Photograph of President George H.W. Bush and Lech Wałęsa was taken a day before Solidarity leader’s historic speech to the joint session of the United States Congress on November 15, 1989.
The historic speech delivered on November 15, 1989 by Solidarity leader Lech Wałęsa to the joint session of the United States Congress was broadcast to Poland in a joint program between the Voice of America (VOA) Polish Service and the Polish National Radio. Walesa’s translator was Jacek Kalabinski, a Polish journalist who was Radio Free Europe/Radio Liberty’s (RFE/RL) correspondent in Washington.
Lech Wałęsa is the only Pole and one of few foreigners who were not heads of state to have addressed a joint meeting of the United States Congress.
In December 1989, Voice of America Director Richard W. Carlson announced the opening of a VOA office in Warsaw. “Establishing a permanent workplace in Poland is an important first step toward opening a full-time news bureau,” Carlson said.
The move followed a joint broadcast by VOA’s Polish Service and Polish National Radio on November 15. The joint broadcast of Solidarity leader Lech Walesa’s speech before the U.S. Congress was the first cooperative effort between VOA and Polish National Radio. After the broadcast, Polish listeners took part in a call-in.
In 1989, Voice of America was part of the United States Information Agency (USIA). According to a VOA press release, in December 1989 VOA broadcast 1200 hours of radio programs each week in 43 languages to an estimated weekly audience of 130 million radio listeners. (In 2013, with the addition of the Internet, YouTube, Facebook, Twitter mobile phone apps and satellite television, the Voice of America still has 43 languages and claims a worldwide audience of 134 million weekly, according to the Broadcasting Board of Governors which has had oversight over VOA after USIA was disbanded in 1989.)
In January 1990, radio Listeners in Poland for the first time ever could tune into Voice of America bilingual (English-Polish) live newscasts on Polish Radio’s nationwide network. This arrangement also marked the first time an Eastern European broadcaster had agreed to use VOA live newscasts. Also in January 1990, the VOA Polish Service and Polish Radio conducted a joint live news conference and a call-in program with Dr. Zbigniew Brzezinski.
In March 1989, VOA Polish Service organized a similar program with Polish National Television in cooperation with Worldnet, which was then the television service of the USIA. The joint VOA-Wolrdnet-Polish TV satellite broadcast with Dr. Zbigniew Brzezinski was moderated by VOA Polish Service director Ted Lipien.
Polish Television broadcast the program, as did the VOA Polish Service in a radio broadcast.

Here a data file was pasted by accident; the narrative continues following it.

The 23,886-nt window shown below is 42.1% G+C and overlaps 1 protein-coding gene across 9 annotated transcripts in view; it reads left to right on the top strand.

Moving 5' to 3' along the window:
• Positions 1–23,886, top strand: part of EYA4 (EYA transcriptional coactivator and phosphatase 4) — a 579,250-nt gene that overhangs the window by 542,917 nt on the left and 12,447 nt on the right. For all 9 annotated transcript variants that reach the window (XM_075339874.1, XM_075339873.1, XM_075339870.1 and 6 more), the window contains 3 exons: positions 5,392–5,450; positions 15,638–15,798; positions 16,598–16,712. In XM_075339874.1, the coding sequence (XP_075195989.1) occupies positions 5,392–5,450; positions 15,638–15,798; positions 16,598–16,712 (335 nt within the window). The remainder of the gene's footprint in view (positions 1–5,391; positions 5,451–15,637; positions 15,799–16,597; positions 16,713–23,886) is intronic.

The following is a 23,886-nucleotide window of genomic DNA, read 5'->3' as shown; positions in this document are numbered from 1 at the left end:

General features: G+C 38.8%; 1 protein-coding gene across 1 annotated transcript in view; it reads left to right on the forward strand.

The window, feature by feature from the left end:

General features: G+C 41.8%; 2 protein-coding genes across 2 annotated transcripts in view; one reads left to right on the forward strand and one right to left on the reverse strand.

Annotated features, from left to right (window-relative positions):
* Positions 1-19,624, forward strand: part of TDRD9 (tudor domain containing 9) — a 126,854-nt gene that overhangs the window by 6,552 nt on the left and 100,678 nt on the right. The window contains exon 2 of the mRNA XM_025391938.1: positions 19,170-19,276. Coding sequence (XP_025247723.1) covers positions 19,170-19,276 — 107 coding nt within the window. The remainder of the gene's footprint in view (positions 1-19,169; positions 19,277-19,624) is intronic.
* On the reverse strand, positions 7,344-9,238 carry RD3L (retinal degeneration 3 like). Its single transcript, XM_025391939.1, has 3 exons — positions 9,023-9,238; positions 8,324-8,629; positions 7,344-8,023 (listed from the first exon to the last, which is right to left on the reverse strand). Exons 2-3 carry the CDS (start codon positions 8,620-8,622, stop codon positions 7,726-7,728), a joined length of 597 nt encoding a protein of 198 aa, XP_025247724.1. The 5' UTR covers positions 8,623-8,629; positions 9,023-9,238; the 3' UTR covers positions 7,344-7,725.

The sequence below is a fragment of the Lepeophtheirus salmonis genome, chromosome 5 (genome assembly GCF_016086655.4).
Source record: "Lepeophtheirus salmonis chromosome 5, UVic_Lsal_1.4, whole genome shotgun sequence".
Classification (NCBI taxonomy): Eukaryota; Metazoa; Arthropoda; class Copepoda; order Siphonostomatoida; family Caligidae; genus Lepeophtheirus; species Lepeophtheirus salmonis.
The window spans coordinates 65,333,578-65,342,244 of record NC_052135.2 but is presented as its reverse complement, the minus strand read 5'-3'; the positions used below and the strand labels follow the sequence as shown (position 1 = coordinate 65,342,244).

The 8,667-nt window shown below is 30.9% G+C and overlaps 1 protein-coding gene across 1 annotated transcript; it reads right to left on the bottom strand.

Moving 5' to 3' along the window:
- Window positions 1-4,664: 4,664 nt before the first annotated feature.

Newspapers in Poland reported on these joint programs between VOA and Polish broadcasters.
A U.S. Embassy Public Affairs Officer (PAO) Steve Dubrow sent this report to USIA in January 1990:
VOA PROGRAM NOTED IN POLISH PRESS
Polish newspapers noted the recent joint effort by VOA and Polish Radio which presented former NSC (National Security Council) Advisor Zbigniew Brzezinski to Polish audience for a call-in program. Comments were devoted to the substance of the discussion and not the fact that such cooperative programs take place.
The mass circulation daily Zycie Warszawy carried the item on page one in its January 3 edition under the headline “Brzezinski Holds Live News Conference on Polish Radio.” The article was largely a summary of Brzezinski’s response to questions on Polish foreign policy, East-West relations, the Soviet Union, and the future of China, Cuba and North Korea. The Communist Party daily Trybuna Ludu also noted the program in page five article published Jan. 4
The Party weekly Polityka, in a brief page two comment, mentioned Brzezinski’s program and focused on the question of U.S. Polish policy prior to the declaration of martial law here in 1981. According to the article, in reply to the question as to why the U.S. Govt. did not inform Solidarity leaders that martial law was about to be declared, Brzezinski allegedly replied that “American authorities came to the conclusion that one of the eventual consequences of a confrontation in Poland between the Government and Solidarity would be a Soviet intervention. In the long term, that would have been even more dangerous.” The article also touched on Brzezinski’s observations on the current situation in Poland.
In the late 1980s, according to a Solidarity poll and audience research conducted USIA, the VOA Polish Service reached the largest percentage of radio listeners among all countries to which VOA broadcast radio programs at that time. The following USIA report is from 1986.